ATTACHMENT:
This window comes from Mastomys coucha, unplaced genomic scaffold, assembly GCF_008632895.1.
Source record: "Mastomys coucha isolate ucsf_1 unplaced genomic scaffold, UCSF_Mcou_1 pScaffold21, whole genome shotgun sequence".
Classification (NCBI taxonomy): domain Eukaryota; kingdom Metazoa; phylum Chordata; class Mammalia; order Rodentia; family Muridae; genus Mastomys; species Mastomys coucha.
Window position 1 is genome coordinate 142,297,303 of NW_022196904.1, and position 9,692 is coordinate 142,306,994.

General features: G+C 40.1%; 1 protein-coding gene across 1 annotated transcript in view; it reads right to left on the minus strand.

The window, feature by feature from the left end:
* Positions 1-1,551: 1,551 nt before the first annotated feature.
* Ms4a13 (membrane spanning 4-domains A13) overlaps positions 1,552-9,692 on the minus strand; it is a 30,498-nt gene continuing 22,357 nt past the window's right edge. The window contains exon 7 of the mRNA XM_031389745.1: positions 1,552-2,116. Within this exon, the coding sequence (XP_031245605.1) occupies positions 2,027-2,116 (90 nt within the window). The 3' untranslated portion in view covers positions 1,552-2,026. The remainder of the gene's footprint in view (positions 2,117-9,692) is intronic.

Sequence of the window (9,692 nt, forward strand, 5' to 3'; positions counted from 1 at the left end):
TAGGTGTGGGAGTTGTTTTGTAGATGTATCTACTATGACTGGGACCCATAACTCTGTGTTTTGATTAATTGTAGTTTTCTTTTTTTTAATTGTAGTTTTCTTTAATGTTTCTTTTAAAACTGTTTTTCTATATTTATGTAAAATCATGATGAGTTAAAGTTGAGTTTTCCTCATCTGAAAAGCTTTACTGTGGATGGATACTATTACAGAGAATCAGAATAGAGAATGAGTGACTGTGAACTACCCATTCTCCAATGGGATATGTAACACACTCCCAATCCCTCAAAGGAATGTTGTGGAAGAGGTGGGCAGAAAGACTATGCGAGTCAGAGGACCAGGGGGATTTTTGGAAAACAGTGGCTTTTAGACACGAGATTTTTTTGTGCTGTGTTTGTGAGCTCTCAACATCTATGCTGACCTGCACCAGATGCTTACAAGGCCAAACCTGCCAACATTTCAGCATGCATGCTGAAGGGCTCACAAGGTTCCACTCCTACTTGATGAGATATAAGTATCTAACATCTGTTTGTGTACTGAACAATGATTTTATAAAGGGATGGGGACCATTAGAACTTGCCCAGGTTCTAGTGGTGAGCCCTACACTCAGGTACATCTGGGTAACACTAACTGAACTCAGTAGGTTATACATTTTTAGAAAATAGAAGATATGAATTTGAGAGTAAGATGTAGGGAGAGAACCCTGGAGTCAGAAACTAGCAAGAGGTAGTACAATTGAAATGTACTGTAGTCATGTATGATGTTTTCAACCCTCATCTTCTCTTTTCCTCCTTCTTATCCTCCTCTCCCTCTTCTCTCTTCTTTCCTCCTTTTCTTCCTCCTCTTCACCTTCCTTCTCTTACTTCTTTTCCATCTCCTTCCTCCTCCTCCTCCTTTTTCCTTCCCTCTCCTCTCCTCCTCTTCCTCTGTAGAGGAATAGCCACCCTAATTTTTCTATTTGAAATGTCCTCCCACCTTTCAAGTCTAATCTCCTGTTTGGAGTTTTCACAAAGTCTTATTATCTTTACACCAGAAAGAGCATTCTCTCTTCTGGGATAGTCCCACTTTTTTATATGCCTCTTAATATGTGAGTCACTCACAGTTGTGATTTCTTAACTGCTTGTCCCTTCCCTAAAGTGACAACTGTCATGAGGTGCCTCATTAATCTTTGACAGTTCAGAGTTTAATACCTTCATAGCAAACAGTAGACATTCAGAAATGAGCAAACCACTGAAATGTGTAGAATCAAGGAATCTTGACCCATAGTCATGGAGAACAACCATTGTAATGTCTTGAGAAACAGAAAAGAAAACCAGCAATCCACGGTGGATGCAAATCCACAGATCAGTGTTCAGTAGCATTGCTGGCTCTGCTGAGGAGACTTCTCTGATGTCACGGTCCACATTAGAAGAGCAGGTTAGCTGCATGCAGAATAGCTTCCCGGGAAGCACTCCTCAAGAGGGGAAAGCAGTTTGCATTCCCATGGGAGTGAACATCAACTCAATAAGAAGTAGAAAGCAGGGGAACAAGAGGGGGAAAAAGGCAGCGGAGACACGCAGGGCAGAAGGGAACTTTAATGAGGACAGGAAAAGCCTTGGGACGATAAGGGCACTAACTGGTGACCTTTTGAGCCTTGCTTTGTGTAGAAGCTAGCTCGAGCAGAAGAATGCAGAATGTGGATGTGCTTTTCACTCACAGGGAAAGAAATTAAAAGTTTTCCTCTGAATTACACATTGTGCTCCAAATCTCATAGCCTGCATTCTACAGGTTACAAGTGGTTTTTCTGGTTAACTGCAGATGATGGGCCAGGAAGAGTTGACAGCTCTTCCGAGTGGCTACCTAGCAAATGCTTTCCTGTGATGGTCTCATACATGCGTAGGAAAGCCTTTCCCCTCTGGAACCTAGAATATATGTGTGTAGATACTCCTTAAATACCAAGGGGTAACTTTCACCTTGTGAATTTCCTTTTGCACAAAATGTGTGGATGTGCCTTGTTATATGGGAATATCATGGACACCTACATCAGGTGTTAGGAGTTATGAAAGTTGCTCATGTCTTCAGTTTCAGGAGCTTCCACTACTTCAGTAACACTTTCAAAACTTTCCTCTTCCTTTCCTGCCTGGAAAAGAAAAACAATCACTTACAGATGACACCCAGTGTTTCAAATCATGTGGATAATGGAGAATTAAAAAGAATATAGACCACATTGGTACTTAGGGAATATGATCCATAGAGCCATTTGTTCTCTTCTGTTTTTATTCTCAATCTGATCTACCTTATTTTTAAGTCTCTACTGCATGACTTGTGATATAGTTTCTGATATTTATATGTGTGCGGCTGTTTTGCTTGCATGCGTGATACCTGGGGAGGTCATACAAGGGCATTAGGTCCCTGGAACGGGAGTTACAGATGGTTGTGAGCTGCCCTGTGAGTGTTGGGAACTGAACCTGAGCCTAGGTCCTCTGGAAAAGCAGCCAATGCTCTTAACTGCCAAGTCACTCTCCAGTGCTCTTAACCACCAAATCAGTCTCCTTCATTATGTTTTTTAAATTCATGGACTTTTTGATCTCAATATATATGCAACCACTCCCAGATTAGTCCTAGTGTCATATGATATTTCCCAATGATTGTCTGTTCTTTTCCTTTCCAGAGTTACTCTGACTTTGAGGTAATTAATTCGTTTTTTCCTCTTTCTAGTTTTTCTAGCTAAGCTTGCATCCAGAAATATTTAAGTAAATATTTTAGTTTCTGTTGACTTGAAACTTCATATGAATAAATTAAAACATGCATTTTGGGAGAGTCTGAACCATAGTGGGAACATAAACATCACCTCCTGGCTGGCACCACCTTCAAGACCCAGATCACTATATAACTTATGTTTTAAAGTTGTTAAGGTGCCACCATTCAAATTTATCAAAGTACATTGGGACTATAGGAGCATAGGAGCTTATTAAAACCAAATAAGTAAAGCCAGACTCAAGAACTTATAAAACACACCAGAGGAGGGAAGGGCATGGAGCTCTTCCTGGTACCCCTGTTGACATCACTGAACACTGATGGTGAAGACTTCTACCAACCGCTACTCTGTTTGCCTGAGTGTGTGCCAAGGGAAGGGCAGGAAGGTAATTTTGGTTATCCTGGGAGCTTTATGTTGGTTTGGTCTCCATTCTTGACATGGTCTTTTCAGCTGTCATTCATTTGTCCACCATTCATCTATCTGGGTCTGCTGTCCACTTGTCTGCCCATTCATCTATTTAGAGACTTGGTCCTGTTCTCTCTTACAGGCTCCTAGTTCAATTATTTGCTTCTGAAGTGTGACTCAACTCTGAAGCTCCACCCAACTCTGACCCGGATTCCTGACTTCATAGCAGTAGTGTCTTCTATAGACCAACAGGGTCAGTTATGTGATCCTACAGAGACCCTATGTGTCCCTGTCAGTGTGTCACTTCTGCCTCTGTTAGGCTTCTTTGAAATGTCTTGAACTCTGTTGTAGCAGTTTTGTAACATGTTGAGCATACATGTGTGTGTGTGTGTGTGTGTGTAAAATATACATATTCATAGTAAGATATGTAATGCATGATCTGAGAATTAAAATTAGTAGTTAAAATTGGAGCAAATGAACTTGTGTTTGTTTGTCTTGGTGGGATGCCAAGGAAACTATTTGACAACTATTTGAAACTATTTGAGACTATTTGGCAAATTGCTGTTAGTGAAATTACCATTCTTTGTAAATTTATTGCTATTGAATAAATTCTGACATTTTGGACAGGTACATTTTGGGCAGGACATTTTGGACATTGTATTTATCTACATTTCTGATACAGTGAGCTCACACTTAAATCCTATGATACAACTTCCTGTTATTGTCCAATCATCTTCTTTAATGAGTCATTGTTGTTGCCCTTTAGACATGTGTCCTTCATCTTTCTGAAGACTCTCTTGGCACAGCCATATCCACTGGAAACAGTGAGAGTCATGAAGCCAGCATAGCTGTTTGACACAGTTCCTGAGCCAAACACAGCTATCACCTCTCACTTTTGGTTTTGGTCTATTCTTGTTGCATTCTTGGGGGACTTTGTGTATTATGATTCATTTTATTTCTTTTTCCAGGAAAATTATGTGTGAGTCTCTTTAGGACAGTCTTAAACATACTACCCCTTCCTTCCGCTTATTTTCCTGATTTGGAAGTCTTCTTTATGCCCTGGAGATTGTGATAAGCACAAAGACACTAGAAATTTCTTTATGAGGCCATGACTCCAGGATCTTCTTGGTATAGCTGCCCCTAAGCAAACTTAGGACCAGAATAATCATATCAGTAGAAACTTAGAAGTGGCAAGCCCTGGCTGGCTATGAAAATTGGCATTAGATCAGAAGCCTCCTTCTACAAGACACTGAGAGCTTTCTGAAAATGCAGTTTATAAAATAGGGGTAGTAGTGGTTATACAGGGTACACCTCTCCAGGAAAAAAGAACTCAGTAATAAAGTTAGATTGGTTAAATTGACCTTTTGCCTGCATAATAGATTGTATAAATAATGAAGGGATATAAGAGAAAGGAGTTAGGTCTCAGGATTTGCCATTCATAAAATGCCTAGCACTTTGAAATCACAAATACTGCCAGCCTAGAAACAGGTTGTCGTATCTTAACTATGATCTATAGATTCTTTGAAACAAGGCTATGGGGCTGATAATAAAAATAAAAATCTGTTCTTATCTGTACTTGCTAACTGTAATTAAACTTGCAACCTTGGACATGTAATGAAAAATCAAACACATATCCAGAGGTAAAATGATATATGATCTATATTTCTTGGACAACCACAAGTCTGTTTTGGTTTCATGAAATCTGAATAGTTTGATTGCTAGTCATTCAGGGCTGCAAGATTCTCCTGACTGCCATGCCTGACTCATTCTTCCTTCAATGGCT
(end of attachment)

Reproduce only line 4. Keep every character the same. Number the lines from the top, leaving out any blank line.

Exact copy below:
Window position 1 is genome coordinate 142,297,303 of NW_022196904.1, and position 9,692 is coordinate 142,306,994.